The machine is designed for 50 Baud and 75 Baud operation, ie 66 and 100 words per minute respectively. Conversion from 50 Baud to 75 Baud operation is by changing motor and hours counter gearing. This conversion can be carried out without removing the motor or disturbing adjacent units.
Receiving Electromagnet and Orientation
The standard polarised receiving electromagnet is designed to respond to double-current signals, but can be provided with a single-current to double-current converter. Manual orientation adjustment determines the selection instant over +/- 60% of a code element length. The scale is calibrated to read receive margin directly.
Printing in all common Indo-European languages is possible up to a maximum of 56 graphics on two-shifts. Semitic languages such as Hebrew and cursive scripts such as Arabic, both involving a right-to-left type basket traverse action, can be catered for. Non-feeding type bars carrying ‘accents only’ are possible.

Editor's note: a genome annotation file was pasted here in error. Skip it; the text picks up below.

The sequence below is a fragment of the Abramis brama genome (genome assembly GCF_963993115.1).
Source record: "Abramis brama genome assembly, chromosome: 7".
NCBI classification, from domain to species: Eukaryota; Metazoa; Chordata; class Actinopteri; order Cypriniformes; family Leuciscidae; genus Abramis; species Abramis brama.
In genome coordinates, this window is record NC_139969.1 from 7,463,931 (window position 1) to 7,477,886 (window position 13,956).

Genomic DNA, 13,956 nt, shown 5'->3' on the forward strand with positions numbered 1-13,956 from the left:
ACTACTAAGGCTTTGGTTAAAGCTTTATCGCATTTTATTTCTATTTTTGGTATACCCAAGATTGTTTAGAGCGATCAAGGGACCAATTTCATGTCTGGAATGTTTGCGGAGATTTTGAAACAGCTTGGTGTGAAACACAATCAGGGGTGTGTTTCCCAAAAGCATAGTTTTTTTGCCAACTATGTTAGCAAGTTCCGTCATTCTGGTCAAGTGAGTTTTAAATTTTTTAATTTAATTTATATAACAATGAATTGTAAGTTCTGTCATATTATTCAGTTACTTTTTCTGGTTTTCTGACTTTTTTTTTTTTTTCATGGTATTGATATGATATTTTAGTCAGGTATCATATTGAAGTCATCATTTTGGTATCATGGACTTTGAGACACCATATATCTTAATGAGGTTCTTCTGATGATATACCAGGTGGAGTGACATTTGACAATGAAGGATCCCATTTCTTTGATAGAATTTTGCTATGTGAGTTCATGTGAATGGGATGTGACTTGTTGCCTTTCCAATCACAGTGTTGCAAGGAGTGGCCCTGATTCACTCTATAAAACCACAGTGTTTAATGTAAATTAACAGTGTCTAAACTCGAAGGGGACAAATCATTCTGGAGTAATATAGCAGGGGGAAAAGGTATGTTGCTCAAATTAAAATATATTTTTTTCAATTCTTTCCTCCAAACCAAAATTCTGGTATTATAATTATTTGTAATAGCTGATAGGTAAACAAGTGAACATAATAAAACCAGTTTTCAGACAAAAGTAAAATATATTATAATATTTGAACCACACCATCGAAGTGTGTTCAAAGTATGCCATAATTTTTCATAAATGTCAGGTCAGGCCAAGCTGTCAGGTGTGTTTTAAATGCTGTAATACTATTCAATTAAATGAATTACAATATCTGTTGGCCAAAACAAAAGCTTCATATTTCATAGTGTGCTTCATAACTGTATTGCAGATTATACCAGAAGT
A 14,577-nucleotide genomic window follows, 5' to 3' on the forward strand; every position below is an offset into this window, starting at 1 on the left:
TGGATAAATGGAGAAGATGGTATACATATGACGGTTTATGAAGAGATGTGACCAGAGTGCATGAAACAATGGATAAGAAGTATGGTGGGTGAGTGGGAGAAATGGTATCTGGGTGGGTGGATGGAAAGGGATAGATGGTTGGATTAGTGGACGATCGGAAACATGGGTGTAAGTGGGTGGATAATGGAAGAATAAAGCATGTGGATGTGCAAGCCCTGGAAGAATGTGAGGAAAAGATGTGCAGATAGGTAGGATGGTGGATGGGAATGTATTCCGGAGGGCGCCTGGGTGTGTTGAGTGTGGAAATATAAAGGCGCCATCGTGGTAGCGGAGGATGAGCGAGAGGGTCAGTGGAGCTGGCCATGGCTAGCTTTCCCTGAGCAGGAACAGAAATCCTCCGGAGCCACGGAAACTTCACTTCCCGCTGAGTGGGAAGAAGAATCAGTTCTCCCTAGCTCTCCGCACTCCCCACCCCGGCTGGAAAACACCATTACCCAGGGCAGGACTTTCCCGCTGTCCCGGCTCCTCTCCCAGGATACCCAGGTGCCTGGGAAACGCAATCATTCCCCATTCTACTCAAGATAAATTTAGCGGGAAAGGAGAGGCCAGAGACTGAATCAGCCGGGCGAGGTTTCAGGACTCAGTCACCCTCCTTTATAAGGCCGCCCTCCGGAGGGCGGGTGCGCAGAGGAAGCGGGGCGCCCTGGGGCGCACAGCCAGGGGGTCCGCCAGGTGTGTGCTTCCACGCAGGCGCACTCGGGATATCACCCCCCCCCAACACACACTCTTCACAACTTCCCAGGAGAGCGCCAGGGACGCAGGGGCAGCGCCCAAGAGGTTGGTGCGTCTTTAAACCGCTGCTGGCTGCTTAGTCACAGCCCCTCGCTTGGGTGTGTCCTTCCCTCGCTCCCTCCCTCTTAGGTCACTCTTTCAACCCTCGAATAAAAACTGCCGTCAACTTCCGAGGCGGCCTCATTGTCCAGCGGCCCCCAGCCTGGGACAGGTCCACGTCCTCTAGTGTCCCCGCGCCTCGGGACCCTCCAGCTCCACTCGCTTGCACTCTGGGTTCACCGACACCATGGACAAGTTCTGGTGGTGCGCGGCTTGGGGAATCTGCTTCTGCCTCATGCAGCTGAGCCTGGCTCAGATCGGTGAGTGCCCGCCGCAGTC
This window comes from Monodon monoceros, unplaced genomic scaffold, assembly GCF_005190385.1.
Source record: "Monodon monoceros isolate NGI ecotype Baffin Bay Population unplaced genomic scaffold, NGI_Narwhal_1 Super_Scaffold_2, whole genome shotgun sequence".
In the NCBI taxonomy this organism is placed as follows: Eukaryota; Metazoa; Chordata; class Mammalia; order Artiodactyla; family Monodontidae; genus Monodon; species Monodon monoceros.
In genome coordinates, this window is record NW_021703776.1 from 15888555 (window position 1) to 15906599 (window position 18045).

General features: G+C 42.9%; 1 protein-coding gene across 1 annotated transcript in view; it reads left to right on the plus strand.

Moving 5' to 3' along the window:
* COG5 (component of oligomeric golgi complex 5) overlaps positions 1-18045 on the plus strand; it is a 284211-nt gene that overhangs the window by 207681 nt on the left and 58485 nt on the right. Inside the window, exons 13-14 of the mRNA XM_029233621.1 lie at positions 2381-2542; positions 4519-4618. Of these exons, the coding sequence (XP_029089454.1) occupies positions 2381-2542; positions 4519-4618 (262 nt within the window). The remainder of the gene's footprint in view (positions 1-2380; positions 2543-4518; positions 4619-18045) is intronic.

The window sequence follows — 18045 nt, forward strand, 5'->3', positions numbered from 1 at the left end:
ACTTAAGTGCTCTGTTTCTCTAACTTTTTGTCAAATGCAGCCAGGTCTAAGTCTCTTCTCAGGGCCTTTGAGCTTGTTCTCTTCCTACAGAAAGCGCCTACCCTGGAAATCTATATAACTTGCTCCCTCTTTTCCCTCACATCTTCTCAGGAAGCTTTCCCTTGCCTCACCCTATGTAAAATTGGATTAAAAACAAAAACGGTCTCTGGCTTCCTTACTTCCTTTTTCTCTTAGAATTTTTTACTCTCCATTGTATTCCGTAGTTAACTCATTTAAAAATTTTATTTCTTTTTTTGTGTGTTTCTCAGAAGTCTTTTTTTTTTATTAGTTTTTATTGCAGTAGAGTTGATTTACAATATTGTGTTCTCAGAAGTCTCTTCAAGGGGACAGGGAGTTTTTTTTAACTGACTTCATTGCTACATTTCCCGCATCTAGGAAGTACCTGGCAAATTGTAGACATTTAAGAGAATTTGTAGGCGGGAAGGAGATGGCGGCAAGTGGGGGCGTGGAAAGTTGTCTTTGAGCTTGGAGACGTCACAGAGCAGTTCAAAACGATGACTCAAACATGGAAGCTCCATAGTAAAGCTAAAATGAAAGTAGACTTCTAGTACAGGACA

The basic Model 444 machine consists of a 5-unit, 50 Baud or 75 Baud receiving mechanism fitted with a 3-row or 4-row keyboard, a friction feed platen, an end-of-line warning lamp, the two-colour printing faciliity, a motor hours counter and motor ‘on-speed’ contacts. Optional units and facilities that can be fitted to the basic machine include an answer-back facility, a Tape Punch unit, a Tape Reader unit, an automatic power switch, a dual purpose friction/sprocket feed platen, single double/current converter, paper-low contacts, a code recognition unit (stunt box), and right to left direction of printing for non Roman alphabets. The machine can be supplied as a receiver with tape punch keyboard, or as a receiver only.
Dimensions and Weight
dimensions of the machine in its sound-reducing cover are:
Line Current and Margin